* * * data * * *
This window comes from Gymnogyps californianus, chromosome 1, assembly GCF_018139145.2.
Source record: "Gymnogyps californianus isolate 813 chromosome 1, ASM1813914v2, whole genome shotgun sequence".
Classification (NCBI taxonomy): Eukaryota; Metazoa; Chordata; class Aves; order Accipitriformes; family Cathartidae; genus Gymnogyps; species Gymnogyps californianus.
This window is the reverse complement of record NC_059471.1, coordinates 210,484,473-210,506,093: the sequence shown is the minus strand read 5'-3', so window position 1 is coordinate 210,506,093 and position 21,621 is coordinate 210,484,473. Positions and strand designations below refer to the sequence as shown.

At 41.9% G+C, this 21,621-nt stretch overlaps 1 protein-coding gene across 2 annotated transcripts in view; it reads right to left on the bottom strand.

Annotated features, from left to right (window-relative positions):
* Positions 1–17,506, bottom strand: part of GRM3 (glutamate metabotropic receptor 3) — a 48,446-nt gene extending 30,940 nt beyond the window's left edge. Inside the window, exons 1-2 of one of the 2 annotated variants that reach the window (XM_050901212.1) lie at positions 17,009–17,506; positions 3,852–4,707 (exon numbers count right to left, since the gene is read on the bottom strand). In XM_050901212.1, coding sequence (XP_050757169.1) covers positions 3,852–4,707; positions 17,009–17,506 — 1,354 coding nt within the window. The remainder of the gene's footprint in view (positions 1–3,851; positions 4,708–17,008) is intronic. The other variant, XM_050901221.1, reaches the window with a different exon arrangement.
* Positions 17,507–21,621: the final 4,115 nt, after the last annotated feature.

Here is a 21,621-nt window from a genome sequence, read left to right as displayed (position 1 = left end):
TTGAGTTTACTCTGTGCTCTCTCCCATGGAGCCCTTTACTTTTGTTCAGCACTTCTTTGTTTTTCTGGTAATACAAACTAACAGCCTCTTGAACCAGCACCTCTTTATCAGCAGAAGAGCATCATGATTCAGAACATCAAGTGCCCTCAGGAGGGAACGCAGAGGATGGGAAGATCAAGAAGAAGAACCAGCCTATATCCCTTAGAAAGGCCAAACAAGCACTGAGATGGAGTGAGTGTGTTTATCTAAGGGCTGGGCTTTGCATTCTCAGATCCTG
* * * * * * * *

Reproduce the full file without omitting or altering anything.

This window comes from Gymnogyps californianus, chromosome 1, assembly GCF_018139145.2.
Source record: "Gymnogyps californianus isolate 813 chromosome 1, ASM1813914v2, whole genome shotgun sequence".
Classification (NCBI taxonomy): Eukaryota; Metazoa; Chordata; class Aves; order Accipitriformes; family Cathartidae; genus Gymnogyps; species Gymnogyps californianus.
This window is the reverse complement of record NC_059471.1, coordinates 210,484,473-210,506,093: the sequence shown is the minus strand read 5'-3', so window position 1 is coordinate 210,506,093 and position 21,621 is coordinate 210,484,473. Positions and strand designations below refer to the sequence as shown.

At 41.9% G+C, this 21,621-nt stretch overlaps 1 protein-coding gene across 2 annotated transcripts in view; it reads right to left on the bottom strand.

Annotated features, from left to right (window-relative positions):
* Positions 1–17,506, bottom strand: part of GRM3 (glutamate metabotropic receptor 3) — a 48,446-nt gene extending 30,940 nt beyond the window's left edge. Inside the window, exons 1-2 of one of the 2 annotated variants that reach the window (XM_050901212.1) lie at positions 17,009–17,506; positions 3,852–4,707 (exon numbers count right to left, since the gene is read on the bottom strand). In XM_050901212.1, coding sequence (XP_050757169.1) covers positions 3,852–4,707; positions 17,009–17,506 — 1,354 coding nt within the window. The remainder of the gene's footprint in view (positions 1–3,851; positions 4,708–17,008) is intronic. The other variant, XM_050901221.1, reaches the window with a different exon arrangement.
* Positions 17,507–21,621: the final 4,115 nt, after the last annotated feature.

Here is a 21,621-nt window from a genome sequence, read left to right as displayed (position 1 = left end):
TTGAGTTTACTCTGTGCTCTCTCCCATGGAGCCCTTTACTTTTGTTCAGCACTTCTTTGTTTTTCTGGTAATACAAACTAACAGCCTCTTGAACCAGCACCTCTTTATCAGCAGAAGAGCATCATGATTCAGAACATCAAGTGCCCTCAGGAGGGAACGCAGAGGATGGGAAGATCAAGAAGAAGAACCAGCCTATATCCCTTAGAAAGGCCAAACAAGCACTGAGATGGAGTGAGTGTGTTTATCTAAGGGCTGGGCTTTGCATTCTCAGATCCTG